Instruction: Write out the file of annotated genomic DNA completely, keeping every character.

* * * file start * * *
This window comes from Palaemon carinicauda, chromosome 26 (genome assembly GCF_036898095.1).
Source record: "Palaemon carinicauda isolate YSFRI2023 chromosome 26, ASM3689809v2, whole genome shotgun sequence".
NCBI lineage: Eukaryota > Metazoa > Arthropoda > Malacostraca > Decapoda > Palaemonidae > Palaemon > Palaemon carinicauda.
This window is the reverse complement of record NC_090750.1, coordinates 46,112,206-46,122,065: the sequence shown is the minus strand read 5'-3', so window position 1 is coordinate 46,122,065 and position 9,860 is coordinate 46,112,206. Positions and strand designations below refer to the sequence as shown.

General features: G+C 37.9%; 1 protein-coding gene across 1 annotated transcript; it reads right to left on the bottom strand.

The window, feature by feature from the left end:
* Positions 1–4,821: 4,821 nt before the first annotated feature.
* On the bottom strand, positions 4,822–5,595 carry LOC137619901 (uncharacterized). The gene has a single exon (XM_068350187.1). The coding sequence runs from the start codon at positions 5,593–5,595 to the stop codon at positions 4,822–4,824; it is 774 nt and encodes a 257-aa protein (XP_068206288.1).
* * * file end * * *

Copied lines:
This window comes from Palaemon carinicauda, chromosome 26 (genome assembly GCF_036898095.1).
Source record: "Palaemon carinicauda isolate YSFRI2023 chromosome 26, ASM3689809v2, whole genome shotgun sequence".
NCBI lineage: Eukaryota > Metazoa > Arthropoda > Malacostraca > Decapoda > Palaemonidae > Palaemon > Palaemon carinicauda.
This window is the reverse complement of record NC_090750.1, coordinates 46,112,206-46,122,065: the sequence shown is the minus strand read 5'-3', so window position 1 is coordinate 46,122,065 and position 9,860 is coordinate 46,112,206. Positions and strand designations below refer to the sequence as shown.

General features: G+C 37.9%; 1 protein-coding gene across 1 annotated transcript; it reads right to left on the bottom strand.

The window, feature by feature from the left end:
* Positions 1–4,821: 4,821 nt before the first annotated feature.
* On the bottom strand, positions 4,822–5,595 carry LOC137619901 (uncharacterized). The gene has a single exon (XM_068350187.1). The coding sequence runs from the start codon at positions 5,593–5,595 to the stop codon at positions 4,822–4,824; it is 774 nt and encodes a 257-aa protein (XP_068206288.1).